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Understanding Oxycontin Side Effects

Oxycontin—an opioid containing oxycodone typically prescribed to treat moderate to severe pain—causes a wide variety of effects both expected and desirable as well as dangerous and potentially deadly. When first beginning use of Oxycontin on a medically-prescribed basis and under the care of a physician, typical side effects include the gastrointestinal symptoms of constipation, nausea, stomach pain, a loss of appetite and vomiting. Other expected side effects are somnolence (sleepiness), dull headaches, dry mouth, moderate sweating and a decrease in sensitivity to pain. The majority of these symptoms disappear within three days of beginning a regimen of Oxycontin, however if any of them persist for longer the individual should contact their doctor immediately.

If other side effects appear when first starting the drug—such as chest pains; a fast, slow or irregular heartbeat; hives or rashes; swelling of the face, tongue, throat, lips or extremities; difficulty breathing or lightheadedness when standing or changing positions—it’s vital to seek emergency care at once, as these effects can easily lead to dangerous seizures, coma, cardiac arrest and death.

When a physician prescribes Oxycontin or another drug that contains oxycodone, it’s often intended to be used for an extended period in the treatment of chronic pain as it works on a time-release basis and therefore doesn’t become too rapidly absorbed in the body and lead to dangerous adverse effects. However, when the drug is used in a manner not intended—such as mixed with alcohol or other opioid or narcotic drugs—serious and life-threatening conditions can occur. Aside from a persistent impairment of mental and physical abilities, the more dangerous side effects of Oxycontin abuse can include irregular breathing, difficulty with respiration, extremely low blood pressure and heart failure than can result in cardiac arrest. Additionally, addiction specialists note that many abusers of Oxycontin experience long term effects from their addiction including financial and legal problems, poor decision making skills, issues with family and friends and, in some cases, suicidal thoughts and attempts.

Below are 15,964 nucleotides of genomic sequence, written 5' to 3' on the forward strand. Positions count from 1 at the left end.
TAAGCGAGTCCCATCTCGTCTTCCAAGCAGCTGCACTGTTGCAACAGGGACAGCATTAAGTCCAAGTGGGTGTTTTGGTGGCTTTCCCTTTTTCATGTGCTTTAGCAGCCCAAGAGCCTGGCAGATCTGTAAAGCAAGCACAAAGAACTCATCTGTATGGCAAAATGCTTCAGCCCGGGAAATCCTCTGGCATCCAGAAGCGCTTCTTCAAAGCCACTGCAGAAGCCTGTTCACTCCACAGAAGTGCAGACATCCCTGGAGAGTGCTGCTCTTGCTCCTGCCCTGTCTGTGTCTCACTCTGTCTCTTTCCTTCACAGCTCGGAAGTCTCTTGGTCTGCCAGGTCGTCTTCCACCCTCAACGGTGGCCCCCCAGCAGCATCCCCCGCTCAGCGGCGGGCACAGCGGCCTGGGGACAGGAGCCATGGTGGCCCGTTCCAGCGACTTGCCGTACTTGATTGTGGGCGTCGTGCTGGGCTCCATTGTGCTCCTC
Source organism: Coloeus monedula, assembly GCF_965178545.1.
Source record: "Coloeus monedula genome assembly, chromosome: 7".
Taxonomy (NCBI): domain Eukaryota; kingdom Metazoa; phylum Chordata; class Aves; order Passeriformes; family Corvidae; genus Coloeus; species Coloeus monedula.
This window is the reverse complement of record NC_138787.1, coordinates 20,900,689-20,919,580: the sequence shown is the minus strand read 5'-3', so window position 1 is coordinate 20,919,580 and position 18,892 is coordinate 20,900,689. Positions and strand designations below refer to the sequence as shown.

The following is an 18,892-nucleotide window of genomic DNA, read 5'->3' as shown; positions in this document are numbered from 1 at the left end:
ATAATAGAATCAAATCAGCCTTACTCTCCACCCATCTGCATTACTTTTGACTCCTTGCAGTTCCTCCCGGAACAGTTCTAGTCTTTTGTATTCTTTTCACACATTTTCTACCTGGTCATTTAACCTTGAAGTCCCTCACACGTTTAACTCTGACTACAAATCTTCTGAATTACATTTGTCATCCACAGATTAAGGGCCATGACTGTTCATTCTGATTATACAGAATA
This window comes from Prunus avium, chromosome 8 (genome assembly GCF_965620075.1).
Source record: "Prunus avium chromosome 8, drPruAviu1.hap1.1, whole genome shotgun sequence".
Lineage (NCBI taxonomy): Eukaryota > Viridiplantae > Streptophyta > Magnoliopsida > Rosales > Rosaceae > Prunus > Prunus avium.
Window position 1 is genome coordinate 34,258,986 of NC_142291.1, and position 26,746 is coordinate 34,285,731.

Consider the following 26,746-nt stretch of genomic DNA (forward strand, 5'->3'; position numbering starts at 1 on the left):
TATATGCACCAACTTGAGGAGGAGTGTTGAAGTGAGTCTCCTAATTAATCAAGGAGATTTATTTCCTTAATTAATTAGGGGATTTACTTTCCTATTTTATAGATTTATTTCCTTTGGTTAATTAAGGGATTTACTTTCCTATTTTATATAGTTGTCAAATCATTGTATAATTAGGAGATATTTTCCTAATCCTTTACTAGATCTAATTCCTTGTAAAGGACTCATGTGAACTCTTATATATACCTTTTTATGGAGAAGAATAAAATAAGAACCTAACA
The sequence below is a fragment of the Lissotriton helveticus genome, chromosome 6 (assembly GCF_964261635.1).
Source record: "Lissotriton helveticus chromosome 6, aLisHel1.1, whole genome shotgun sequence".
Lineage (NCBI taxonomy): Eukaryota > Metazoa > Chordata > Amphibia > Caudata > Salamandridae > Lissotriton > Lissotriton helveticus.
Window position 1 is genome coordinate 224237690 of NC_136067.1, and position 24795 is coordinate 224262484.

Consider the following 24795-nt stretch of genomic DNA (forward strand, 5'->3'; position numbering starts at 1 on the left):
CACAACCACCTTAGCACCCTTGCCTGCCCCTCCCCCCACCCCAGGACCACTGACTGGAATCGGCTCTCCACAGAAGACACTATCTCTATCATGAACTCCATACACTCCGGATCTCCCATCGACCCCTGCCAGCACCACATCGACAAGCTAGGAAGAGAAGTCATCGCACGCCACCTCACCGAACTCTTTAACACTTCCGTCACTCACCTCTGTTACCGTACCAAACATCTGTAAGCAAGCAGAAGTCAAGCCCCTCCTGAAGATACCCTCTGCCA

The most common abuse of Oxycontin involves scraping off the time-release coating of the pill, crushing it into a powder and either mixing it with water, inhaling it or injecting it directly into the bloodstream to create an intense and immediate euphoric high and sense of calmness and wellbeing. However, when taken in these manners the drug quickly overwhelms the body’s ability to process the drug, which can cause endocarditis—an infection of the heart—as well as scar and collapse the body’s veins. If the drug is injected, bacterial and soft-tissue infections in addition to boils and abscesses can occur, and liver and kidney diseases are a distinct possibility as these organs cannot metabolize the drug quickly enough when it’s taken in large and unsafe dosages.